I Know The Whisper: an interview with Fred Pelon by Dirk de Bruyn
DdB: I’m in Fred Pelon’s little studio, seemingly down in the catacombs of Amsterdam, to talk about his work. When did you start making films?
FP: I started super 8 filmmaking in 1983. After becoming involved in programming art house and experimental film, I slowly started to become interested in making experimental work instead of the more documentary work I used to do.
DdB: How did you start making documentaries?
FP: I began from my engagements with political movements, and saw film as a tool to inspire action, for instance, it could allow people to become involved with the solidarity movement in Nicaragua. It was a propaganda tool.
DdB: Were you been involved with political action before working with film?
FP: Yes, it was after my first visit to Nicaragua that I started making films, and also after being involved with the Dutch squatter movement, an anarchist movement in the late 1970’s and beginning of the 80’s. It was there that I met the documentary filmmaker Johan Van Der Keuken who had come to the squat to make a film. My fixed ideas about media were radically changed. I saw that you could work with film and be engaged not only superficially, but go into the depth of a certain situation, and become a part of it. He was an important example that I can recognize now as I look back, though I’m not very familiar with his work in general. I was interested in his methods and his personality. He very gentle, interested, humanist, curious.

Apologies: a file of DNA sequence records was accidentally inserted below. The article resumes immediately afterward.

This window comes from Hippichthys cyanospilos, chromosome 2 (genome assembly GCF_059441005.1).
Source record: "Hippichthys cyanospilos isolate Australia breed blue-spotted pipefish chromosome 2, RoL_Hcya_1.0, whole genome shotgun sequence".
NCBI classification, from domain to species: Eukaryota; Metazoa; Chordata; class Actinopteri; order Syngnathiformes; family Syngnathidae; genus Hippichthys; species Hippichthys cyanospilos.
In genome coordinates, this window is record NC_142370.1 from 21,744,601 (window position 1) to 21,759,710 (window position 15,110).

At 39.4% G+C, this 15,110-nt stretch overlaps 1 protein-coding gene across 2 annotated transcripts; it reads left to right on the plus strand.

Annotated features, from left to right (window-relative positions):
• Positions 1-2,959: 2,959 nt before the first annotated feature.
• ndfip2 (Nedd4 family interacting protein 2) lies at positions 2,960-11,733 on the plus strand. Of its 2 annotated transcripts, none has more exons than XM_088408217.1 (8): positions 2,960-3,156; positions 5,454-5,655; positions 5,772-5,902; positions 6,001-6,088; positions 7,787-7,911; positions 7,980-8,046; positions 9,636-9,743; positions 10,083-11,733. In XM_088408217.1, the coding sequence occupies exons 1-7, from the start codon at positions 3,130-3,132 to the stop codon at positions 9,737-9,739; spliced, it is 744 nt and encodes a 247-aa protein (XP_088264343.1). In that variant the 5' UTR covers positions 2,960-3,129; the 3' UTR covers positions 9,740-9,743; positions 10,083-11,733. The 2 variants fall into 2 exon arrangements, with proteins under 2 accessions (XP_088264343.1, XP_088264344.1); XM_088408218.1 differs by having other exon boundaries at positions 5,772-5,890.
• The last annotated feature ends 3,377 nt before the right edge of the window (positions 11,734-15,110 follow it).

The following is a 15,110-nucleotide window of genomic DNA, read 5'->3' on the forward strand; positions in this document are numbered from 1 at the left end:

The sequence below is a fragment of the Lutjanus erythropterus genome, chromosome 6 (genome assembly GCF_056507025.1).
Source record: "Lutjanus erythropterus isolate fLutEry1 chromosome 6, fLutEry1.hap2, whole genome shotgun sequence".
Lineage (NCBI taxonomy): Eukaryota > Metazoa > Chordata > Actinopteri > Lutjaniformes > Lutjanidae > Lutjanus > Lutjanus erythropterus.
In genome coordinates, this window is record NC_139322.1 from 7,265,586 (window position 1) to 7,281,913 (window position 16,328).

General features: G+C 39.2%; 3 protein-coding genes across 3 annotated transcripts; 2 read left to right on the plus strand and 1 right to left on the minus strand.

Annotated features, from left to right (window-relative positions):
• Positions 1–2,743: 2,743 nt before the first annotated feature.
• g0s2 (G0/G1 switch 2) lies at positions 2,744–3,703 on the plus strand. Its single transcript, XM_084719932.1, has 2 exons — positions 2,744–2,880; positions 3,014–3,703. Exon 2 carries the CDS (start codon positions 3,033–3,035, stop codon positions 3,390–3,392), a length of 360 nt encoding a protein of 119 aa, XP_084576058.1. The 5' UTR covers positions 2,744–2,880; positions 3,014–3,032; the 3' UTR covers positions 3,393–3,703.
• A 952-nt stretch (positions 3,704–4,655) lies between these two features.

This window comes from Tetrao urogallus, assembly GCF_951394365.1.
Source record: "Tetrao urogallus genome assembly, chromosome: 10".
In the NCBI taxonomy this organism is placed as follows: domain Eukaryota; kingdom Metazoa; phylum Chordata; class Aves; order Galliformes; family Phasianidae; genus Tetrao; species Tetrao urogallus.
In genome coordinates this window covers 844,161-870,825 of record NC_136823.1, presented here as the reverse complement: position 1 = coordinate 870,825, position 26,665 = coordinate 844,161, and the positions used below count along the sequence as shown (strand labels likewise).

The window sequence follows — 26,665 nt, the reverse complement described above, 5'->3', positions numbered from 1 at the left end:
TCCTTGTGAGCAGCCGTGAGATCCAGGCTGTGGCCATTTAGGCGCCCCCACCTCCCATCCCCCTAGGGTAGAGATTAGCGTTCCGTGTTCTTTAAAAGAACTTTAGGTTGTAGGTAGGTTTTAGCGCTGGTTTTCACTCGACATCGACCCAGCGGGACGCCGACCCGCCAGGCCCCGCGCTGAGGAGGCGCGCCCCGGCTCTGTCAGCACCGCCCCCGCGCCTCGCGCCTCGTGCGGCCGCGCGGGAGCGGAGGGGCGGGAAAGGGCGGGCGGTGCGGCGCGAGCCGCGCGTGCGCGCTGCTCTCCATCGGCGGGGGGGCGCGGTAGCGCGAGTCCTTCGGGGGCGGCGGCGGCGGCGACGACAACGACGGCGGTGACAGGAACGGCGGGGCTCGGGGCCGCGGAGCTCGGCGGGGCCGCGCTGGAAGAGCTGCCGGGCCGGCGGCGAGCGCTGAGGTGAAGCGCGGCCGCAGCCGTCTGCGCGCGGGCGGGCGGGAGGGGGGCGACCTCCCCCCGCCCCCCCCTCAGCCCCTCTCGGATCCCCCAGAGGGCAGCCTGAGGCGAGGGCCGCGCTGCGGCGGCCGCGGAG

DdB: He showed how you could respectfully put yourself in a situation that would remain true to the story being told. I guess that was something that you could take with you to South America.
FP: I went to Nicaragua as part of a gathering that was received in a particular way as a propaganda group from abroad. It was like Johan Van Der Keuken coming to film in the squat.